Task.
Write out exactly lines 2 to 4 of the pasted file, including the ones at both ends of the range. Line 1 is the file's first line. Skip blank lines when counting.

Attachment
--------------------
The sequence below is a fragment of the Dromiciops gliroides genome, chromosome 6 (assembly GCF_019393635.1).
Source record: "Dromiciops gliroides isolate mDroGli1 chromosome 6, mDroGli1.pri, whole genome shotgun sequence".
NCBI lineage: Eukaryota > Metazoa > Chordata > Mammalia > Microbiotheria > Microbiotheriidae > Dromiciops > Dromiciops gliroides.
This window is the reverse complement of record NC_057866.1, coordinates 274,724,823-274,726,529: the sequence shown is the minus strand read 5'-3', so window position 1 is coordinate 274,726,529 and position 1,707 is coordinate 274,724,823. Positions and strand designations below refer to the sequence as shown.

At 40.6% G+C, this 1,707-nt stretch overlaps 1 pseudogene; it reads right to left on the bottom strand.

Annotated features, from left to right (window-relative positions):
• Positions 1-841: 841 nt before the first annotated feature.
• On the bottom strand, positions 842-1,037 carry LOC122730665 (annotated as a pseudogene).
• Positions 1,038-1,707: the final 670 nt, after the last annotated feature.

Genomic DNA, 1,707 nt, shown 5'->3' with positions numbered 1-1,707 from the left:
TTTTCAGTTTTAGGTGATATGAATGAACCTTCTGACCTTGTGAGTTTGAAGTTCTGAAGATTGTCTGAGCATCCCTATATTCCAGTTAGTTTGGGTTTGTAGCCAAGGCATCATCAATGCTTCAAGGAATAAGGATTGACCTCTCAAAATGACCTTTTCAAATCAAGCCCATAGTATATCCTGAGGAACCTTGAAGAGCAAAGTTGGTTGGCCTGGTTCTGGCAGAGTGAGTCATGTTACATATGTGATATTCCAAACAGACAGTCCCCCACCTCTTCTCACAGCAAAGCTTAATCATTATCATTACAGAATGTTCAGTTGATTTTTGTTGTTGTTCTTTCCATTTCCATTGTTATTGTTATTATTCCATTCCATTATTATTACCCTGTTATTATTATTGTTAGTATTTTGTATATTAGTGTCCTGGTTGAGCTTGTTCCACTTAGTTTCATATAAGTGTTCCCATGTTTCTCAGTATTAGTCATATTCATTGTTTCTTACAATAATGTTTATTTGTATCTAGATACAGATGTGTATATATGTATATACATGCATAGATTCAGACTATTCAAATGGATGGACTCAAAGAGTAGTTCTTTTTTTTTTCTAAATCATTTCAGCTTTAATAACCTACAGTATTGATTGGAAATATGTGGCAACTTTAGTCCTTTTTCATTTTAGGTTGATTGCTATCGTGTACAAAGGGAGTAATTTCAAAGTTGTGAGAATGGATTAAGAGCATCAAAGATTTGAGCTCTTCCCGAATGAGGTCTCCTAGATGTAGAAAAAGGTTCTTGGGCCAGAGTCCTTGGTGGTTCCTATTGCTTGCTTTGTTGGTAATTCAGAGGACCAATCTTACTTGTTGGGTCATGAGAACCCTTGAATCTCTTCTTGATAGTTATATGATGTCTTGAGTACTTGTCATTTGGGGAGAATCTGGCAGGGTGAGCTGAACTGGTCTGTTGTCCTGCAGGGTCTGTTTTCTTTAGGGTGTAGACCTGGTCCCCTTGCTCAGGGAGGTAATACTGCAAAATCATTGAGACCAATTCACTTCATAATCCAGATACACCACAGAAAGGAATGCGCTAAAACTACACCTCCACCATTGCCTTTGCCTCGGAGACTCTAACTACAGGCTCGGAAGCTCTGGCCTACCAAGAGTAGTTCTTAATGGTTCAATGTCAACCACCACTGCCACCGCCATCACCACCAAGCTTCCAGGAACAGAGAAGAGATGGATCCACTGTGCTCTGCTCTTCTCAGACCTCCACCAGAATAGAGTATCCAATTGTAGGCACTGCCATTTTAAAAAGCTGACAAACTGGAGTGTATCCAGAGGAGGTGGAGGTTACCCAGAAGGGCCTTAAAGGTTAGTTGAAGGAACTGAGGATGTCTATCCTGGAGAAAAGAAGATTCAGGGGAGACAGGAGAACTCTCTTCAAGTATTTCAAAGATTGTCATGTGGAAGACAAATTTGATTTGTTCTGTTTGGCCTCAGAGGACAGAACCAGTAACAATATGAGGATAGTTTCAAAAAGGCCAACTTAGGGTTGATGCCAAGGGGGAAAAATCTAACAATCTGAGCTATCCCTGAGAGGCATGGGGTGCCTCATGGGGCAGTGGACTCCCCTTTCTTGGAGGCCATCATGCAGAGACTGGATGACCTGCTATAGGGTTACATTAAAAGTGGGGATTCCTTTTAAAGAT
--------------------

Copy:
Source record: "Dromiciops gliroides isolate mDroGli1 chromosome 6, mDroGli1.pri, whole genome shotgun sequence".
NCBI lineage: Eukaryota > Metazoa > Chordata > Mammalia > Microbiotheria > Microbiotheriidae > Dromiciops > Dromiciops gliroides.
This window is the reverse complement of record NC_057866.1, coordinates 274,724,823-274,726,529: the sequence shown is the minus strand read 5'-3', so window position 1 is coordinate 274,726,529 and position 1,707 is coordinate 274,724,823. Positions and strand designations below refer to the sequence as shown.